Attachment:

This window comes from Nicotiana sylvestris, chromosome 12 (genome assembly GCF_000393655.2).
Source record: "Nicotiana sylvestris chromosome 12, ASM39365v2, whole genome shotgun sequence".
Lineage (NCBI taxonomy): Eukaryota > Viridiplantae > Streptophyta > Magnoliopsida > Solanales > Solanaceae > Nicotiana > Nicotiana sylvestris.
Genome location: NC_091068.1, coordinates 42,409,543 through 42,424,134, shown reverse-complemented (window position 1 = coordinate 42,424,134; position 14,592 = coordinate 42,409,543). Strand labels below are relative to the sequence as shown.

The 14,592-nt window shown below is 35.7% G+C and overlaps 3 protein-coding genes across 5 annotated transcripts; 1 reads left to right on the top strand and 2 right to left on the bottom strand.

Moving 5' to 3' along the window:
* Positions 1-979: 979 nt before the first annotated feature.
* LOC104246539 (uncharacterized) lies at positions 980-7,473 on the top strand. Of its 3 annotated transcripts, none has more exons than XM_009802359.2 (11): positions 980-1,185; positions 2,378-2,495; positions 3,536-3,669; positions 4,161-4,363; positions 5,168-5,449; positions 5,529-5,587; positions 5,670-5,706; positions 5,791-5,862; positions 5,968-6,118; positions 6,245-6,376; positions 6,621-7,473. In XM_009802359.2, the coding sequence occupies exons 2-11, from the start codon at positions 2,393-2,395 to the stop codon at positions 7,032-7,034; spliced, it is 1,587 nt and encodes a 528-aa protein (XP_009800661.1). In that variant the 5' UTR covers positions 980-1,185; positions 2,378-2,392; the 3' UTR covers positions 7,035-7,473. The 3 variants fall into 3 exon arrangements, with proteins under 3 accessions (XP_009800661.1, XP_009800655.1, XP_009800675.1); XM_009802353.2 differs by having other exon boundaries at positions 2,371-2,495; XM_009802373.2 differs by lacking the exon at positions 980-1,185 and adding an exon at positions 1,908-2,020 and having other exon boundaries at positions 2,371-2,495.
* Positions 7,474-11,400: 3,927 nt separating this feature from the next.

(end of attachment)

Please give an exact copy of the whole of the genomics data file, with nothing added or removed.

This window comes from Nicotiana sylvestris, chromosome 12 (genome assembly GCF_000393655.2).
Source record: "Nicotiana sylvestris chromosome 12, ASM39365v2, whole genome shotgun sequence".
Lineage (NCBI taxonomy): Eukaryota > Viridiplantae > Streptophyta > Magnoliopsida > Solanales > Solanaceae > Nicotiana > Nicotiana sylvestris.
Genome location: NC_091068.1, coordinates 42,409,543 through 42,424,134, shown reverse-complemented (window position 1 = coordinate 42,424,134; position 14,592 = coordinate 42,409,543). Strand labels below are relative to the sequence as shown.

The 14,592-nt window shown below is 35.7% G+C and overlaps 3 protein-coding genes across 5 annotated transcripts; 1 reads left to right on the top strand and 2 right to left on the bottom strand.

Moving 5' to 3' along the window:
* Positions 1-979: 979 nt before the first annotated feature.
* LOC104246539 (uncharacterized) lies at positions 980-7,473 on the top strand. Of its 3 annotated transcripts, none has more exons than XM_009802359.2 (11): positions 980-1,185; positions 2,378-2,495; positions 3,536-3,669; positions 4,161-4,363; positions 5,168-5,449; positions 5,529-5,587; positions 5,670-5,706; positions 5,791-5,862; positions 5,968-6,118; positions 6,245-6,376; positions 6,621-7,473. In XM_009802359.2, the coding sequence occupies exons 2-11, from the start codon at positions 2,393-2,395 to the stop codon at positions 7,032-7,034; spliced, it is 1,587 nt and encodes a 528-aa protein (XP_009800661.1). In that variant the 5' UTR covers positions 980-1,185; positions 2,378-2,392; the 3' UTR covers positions 7,035-7,473. The 3 variants fall into 3 exon arrangements, with proteins under 3 accessions (XP_009800661.1, XP_009800655.1, XP_009800675.1); XM_009802353.2 differs by having other exon boundaries at positions 2,371-2,495; XM_009802373.2 differs by lacking the exon at positions 980-1,185 and adding an exon at positions 1,908-2,020 and having other exon boundaries at positions 2,371-2,495.
* Positions 7,474-11,400: 3,927 nt separating this feature from the next.